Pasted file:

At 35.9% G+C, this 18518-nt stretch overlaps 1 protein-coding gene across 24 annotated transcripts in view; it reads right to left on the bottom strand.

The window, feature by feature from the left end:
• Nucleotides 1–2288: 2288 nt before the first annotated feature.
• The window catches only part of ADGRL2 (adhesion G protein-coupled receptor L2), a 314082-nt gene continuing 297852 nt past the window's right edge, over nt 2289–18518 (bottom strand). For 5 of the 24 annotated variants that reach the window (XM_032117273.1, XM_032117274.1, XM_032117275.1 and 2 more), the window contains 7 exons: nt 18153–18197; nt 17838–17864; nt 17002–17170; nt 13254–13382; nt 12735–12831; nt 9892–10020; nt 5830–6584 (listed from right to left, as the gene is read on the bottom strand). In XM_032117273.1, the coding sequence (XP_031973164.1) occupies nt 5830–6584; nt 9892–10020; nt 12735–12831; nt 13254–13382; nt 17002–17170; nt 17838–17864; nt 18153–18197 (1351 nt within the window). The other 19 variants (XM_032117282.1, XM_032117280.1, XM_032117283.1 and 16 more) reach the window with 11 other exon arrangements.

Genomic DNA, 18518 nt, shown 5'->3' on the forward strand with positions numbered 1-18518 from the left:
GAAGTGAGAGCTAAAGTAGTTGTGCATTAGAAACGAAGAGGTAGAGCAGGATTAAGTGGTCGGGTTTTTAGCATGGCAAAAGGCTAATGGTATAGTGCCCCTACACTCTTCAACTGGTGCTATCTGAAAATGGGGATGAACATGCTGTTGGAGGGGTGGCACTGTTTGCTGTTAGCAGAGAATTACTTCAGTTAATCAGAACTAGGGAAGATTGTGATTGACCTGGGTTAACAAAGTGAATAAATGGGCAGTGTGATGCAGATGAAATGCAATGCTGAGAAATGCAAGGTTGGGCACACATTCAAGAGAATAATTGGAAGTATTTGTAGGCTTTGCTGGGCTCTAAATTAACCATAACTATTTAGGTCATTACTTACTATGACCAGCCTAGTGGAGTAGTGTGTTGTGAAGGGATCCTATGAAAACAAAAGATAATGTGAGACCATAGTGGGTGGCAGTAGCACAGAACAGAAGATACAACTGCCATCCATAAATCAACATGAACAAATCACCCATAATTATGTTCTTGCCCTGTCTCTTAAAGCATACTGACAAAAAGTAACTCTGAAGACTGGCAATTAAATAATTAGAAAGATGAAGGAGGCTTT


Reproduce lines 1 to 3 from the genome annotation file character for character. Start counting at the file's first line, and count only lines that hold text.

At 35.9% G+C, this 18518-nt stretch overlaps 1 protein-coding gene across 24 annotated transcripts in view; it reads right to left on the bottom strand.

The window, feature by feature from the left end:
• Nucleotides 1–2288: 2288 nt before the first annotated feature.